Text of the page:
We must understand the true weakness of the Old Law in order to understand the fulness of grace revealed in the New. The law of Moses is called a “ministration of death” (2 Cor. 3:7). Why? Some would have us believe it is because it involved law. The weakness of the Old was not that it required obedience to God’s will. There was no fulness of grace in that there was no final forgiveness, which in turn means no one could have been saved under that system except by simply never doing anything wrong in the first place. The fact is there was forgiveness and grace under that system only in view of the coming death of Christ. Once he came and died, that Old system availed nothing — for he inaugurated the New Covenant in which forgiveness is full, complete, and final! “For it is not possible that the blood of bulls and of goats should take away sins . . . But this man, after he had offered one sacrifice for sins for ever, sat down on the right hand of God” (Heb. 10:4,12). The contrast between the systems is not in having law under one and no law under the other, but in not having full forgiveness under the one and having it under the other. “For I will be merciful to their unrighteousness, and their sins and their iniquities will I remember no more. In that he saith, A new covenant, he hath made the first old. Now that which decayeth and waxeth old is ready to vanish away” (Heb. 8:12-13).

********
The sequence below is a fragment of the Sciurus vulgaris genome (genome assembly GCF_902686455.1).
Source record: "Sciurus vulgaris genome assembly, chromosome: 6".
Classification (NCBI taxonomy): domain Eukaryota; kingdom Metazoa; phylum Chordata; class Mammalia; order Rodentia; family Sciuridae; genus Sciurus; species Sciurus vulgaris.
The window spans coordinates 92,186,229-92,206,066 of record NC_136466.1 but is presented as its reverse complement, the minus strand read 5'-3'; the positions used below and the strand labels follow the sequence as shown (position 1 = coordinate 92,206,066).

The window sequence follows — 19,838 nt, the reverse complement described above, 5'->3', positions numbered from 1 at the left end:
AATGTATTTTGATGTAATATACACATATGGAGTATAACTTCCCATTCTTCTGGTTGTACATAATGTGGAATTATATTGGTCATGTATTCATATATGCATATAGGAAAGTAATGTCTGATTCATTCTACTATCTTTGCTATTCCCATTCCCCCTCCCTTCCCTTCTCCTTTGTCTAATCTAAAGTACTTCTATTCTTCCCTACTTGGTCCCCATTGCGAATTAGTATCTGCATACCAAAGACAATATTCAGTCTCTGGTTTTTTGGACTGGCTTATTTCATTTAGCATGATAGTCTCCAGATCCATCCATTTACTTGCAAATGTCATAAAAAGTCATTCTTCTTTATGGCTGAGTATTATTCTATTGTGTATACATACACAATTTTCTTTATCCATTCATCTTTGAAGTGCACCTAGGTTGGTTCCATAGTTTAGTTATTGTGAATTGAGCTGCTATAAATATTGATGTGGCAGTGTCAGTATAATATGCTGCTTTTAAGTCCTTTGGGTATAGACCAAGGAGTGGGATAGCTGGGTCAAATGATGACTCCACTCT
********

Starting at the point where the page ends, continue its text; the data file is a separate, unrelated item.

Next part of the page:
It is more, not less, important that we observe God’s every command under the New! In the New Covenant sealed with Christ’s blood, “how much sorer punishment” should be expected than under “Moses’ law” (Heb. 9:16,22; 10:28-29). Indeed, for we have a perfect “mediator of a better covenant, which was established upon better promises” (Heb. 8:6). “For if that first covenant had been faultless, then should no place have been sought for the second,” but we today serve God under “the perfect law of liberty” (Heb. 8:7; Jas. 1:25). Serving under that which is so far better, we are so much more responsible.
Christ himself underscored this point. “Not every one that saith unto me, Lord, Lord, shall enter into the kingdom of heaven; but he that doeth the will of my Father which is in heaven . . . Therefore whosoever heareth these sayings of mine, and doeth them, I will liken him unto a wise man . . . (Matt. 7:21-27). “The words that I speak unto you, they are spirit, and they are life,” but only as, we partake of them do we partake of that life — “whoso eateth my flesh, and drinketh my blood, hath eternal life” (Jn. 6:63, 64). No wonder Christ said, “He that rejecteth me, and receiveth not my words, hath one that judgeth him: the word that I have spoken, the same shall judge him in the last day” (Jn. 12:48).
“And now, brethren, I commend you to God, and to the word of his grace, which is able to build you up, and to give you an inheritance among all them which are sanctified” (Acts 20:32).
Truth Magazine XXI: 25, pp. 394-397
June 23, 1977